The man, who is in his 30s, secretly filmed his colleague at their offices in Skåne. He reportedly hid a mobile telephone inside a toilet and inside a change room.
The victim found the hidden phone by chance and contacted police.
Investigating officers learned that the man had a long history of abusing the woman, and over a one-year period he had repeatedly touched the woman inappropriately while on the job.
Despite her repeat requests for him to stop, the man would often continue to touch her back, legs, breasts, and behind, reported the TT news agency.
Police raided the man's home and found a further 15 films featuring the woman.
The man confessed in a district court that he had indeed filmed the woman, and touched her against her will on an almost daily basis.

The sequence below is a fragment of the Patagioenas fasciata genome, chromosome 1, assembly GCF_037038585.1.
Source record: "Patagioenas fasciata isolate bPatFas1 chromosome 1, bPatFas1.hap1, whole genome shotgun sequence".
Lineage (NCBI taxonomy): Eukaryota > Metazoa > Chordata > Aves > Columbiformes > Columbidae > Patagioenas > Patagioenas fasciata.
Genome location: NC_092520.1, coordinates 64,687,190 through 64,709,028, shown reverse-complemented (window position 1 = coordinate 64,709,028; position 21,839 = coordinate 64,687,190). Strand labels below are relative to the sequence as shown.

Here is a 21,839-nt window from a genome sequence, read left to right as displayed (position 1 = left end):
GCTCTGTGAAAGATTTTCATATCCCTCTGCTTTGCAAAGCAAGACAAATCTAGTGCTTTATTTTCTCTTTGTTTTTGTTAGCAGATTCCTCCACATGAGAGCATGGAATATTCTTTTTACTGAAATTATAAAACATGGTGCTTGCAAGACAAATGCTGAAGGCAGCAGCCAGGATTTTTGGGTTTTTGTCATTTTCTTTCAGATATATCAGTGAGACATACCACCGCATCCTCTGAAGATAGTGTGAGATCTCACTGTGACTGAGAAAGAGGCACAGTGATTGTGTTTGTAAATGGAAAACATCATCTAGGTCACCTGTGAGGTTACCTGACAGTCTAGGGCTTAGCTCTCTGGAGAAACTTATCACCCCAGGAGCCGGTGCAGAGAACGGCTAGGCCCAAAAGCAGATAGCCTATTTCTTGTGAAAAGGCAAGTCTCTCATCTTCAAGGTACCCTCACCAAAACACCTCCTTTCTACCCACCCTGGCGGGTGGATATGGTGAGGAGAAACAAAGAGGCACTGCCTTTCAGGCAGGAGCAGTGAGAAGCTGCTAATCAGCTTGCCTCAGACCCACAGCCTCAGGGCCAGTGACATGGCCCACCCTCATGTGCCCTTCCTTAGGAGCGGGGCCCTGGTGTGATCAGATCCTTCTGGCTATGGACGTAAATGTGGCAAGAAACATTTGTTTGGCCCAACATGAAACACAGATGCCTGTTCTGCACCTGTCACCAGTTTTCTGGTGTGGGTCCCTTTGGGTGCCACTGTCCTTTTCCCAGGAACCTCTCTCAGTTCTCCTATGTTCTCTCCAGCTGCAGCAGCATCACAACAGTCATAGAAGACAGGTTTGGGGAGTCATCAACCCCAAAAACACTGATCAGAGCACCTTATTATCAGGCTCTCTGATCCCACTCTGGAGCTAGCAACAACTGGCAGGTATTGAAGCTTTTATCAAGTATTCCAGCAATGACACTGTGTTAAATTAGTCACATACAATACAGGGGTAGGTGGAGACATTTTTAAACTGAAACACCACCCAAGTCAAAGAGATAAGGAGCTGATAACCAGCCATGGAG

He was told to pay the woman 65,000 kronor ($7,680) in damages and was convicted of sexual molestation and for breaching data privacy laws, as he had secretly looked through the woman's own mobile phone too.
The man was also convicted for a relatively new Swedish law – “kränkande fotografering” or “offensive filming”.
While the Skåne man didn't get away with his voyeuristic crimes, at least one other person has managed to escape through a loophole in the law, which was introduced in July 2013.
A young man in central Sweden walked free in September last year after a court ruled he wasn't “secretly filming” a woman in a change room because she had caught him in the act.
The court ruled that he couldn't possibly be convicted for “secretly” filming if the victim was aware she was being filmed.